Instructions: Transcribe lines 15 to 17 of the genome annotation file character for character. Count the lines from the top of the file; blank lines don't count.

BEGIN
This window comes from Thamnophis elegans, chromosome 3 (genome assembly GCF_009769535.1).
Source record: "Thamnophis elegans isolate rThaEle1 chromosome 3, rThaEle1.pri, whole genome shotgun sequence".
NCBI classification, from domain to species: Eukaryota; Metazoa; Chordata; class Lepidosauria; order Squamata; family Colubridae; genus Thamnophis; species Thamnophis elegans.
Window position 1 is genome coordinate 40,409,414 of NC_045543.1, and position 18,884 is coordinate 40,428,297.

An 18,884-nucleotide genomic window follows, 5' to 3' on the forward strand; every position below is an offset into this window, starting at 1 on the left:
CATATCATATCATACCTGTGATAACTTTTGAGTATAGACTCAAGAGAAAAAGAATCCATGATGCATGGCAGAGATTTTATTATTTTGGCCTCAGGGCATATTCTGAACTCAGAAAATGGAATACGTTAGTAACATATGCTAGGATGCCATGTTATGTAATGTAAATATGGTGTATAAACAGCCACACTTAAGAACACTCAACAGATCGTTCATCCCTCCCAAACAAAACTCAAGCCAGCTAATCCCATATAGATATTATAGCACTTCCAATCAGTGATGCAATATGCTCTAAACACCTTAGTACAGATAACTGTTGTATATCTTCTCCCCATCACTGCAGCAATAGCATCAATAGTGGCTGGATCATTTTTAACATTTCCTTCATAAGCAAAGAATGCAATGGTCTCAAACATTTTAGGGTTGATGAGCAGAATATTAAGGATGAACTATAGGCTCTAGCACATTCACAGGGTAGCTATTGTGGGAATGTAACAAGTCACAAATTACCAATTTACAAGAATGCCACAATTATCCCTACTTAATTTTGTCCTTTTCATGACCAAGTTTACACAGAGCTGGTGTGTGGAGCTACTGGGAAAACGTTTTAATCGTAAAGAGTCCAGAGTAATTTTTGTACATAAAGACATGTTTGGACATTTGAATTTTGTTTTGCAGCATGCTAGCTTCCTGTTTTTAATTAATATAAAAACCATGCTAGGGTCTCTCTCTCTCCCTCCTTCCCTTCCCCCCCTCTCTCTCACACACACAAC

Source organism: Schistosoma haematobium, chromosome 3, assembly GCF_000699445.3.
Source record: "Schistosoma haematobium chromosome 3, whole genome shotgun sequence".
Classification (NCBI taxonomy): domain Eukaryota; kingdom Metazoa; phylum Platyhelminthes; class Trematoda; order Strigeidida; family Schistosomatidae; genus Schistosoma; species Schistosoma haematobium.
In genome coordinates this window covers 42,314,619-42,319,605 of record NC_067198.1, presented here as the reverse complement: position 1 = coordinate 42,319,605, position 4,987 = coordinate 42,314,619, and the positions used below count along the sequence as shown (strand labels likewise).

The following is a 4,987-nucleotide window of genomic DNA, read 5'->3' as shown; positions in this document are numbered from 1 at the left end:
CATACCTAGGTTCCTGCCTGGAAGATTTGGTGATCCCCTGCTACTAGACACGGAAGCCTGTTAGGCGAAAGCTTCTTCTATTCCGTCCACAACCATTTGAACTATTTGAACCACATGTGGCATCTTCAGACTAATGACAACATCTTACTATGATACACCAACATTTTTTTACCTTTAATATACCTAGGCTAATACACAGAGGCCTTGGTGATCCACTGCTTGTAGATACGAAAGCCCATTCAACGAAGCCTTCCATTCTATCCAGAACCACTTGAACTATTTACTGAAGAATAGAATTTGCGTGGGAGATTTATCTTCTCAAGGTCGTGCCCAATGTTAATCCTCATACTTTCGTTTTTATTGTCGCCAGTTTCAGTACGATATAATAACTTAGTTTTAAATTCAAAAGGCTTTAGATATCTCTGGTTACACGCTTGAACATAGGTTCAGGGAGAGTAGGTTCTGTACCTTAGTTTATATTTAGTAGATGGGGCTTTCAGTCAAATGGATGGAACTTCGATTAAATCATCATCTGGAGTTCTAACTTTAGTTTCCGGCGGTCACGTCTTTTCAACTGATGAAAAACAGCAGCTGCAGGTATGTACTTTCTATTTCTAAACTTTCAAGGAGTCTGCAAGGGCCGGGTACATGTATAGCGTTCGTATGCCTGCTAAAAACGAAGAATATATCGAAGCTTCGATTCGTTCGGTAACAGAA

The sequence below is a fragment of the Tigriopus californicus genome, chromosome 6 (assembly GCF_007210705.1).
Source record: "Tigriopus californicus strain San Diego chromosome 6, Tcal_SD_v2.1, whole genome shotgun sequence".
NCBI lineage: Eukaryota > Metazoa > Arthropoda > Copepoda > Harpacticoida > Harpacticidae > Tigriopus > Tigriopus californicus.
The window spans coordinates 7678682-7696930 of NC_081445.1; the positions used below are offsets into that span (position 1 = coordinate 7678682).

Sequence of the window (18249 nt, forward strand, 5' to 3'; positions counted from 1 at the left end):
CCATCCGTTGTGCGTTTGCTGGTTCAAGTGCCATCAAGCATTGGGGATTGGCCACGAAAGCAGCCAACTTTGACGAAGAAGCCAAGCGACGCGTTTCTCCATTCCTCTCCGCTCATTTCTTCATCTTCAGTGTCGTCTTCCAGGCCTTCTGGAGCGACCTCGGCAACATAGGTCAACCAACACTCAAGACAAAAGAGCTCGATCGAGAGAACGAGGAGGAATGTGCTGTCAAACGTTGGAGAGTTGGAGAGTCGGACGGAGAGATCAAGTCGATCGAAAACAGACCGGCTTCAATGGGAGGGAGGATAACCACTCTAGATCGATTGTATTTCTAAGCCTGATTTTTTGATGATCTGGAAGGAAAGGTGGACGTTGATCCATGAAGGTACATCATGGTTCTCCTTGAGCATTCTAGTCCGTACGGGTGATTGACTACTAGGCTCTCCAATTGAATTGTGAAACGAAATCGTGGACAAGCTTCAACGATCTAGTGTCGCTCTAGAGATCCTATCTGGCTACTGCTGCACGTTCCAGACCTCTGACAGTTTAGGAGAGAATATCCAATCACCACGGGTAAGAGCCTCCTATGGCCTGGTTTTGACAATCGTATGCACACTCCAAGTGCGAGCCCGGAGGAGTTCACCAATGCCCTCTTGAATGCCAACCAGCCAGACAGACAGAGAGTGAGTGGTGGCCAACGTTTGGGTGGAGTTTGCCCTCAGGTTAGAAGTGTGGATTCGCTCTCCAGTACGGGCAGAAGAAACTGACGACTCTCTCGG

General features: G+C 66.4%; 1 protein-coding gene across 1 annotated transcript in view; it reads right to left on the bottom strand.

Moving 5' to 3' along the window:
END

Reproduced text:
NCBI lineage: Eukaryota > Metazoa > Arthropoda > Copepoda > Harpacticoida > Harpacticidae > Tigriopus > Tigriopus californicus.
The window spans coordinates 7678682-7696930 of NC_081445.1; the positions used below are offsets into that span (position 1 = coordinate 7678682).

Sequence of the window (18249 nt, forward strand, 5' to 3'; positions counted from 1 at the left end):